Hvala, Danke, Merci, Köszi, Grazie, Spasibo, Mahalo, Gracias, Thank you.

*Bosnian, French, Hungarian, Italian, Russian, Hawaiian, Spanish, English. "'Thank you' in many languages"

I'm trying very hard to get my thank you notes before the holiday. I was going to buy card stock and stamp them, but my suggestion for a 28 hour day hasn't been approved yet, so I bought some simple blank thank you cards and have begun to address them. I have around 50 gift thank you's and maybe 20 "thanks for coming" thank you's. I needed some inspiration on what to write without sounding impersonal or cheesy and I found a great essay/advice column on Thank you etiquette. Here is a summary, for your viewing pleasure. This article was originally published at The Morning News.

"...I will also grudgingly tell you the hidden secret of thank-you notes: They improve the frequency and quality of the gifts you receive. People like being appreciated, and if they feel you actually notice the nice things they do for you, they’re more likely to give an encore performance.

1. Greet the Giver
Let them hear their ow name and see it in ink. No typing or pre-printed.

2. Express Your Gratitude
Avoid the "just writing" trap. You are not ‘just writing to say’ as in I am just writing to say; that's stating the obvious. Write as if whatever you say is happening in the moment.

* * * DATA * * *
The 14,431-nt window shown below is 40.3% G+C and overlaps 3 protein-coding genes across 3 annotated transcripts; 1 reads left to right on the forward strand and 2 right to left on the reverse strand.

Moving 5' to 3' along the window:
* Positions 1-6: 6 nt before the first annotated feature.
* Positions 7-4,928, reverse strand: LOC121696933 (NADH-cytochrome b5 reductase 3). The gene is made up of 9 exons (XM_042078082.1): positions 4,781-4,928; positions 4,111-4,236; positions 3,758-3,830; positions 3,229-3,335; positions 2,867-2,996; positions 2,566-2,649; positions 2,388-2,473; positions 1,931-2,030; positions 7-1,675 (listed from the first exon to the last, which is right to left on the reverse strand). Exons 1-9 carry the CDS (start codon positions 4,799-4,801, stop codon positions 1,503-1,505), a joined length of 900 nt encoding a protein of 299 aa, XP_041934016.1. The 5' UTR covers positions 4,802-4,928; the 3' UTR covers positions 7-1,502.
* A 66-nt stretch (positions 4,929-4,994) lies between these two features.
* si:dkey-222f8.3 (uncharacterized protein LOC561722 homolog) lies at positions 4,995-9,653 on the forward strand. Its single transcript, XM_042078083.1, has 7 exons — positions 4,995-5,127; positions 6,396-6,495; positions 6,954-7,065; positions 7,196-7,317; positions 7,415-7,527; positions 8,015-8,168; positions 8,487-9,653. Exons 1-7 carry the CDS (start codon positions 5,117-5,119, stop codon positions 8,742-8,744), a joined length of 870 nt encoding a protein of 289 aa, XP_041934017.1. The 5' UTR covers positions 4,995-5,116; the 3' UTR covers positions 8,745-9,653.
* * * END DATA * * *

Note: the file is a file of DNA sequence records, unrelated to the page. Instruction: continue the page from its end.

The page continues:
Never directly mention money. All cash denominations become ‘your generosity’ or ‘your kindness.’ If you feel the giver overspent, the farthest you can go is appreciated: ‘Your generosity is appreciated,’ or ‘It is such an extravagant gift—your kindness is appreciated.’

If you’re writing to thank someone for an intangible (such as them putting you up at their place while you were in town for the weekend), first define what the intangible thing is, and then make the gift sound as attractive as possible. Don’t say: ‘Thanks for letting us crash at your place.’ Instead say: ‘Thank you for your hospitality.’ The point of writing the note is to create a simple expression of a heartfelt sentiment.

3. Discuss Use
Say something nice, but don't lie, find something positive.

4. Mention the Past, Allude to the Future
Fit the giver into your life.

5. Grace
Say thanks again.

6. Regards
Wrap it up.

A thank you is for thanking the giver. It isn't a life achievement newsletter.

Don't forget to mail it.

-Leslie Harpold, 1 October 2003

I think there is incredibly sound advice here. I was clueless what to write in each, but I actually feel a bit better now.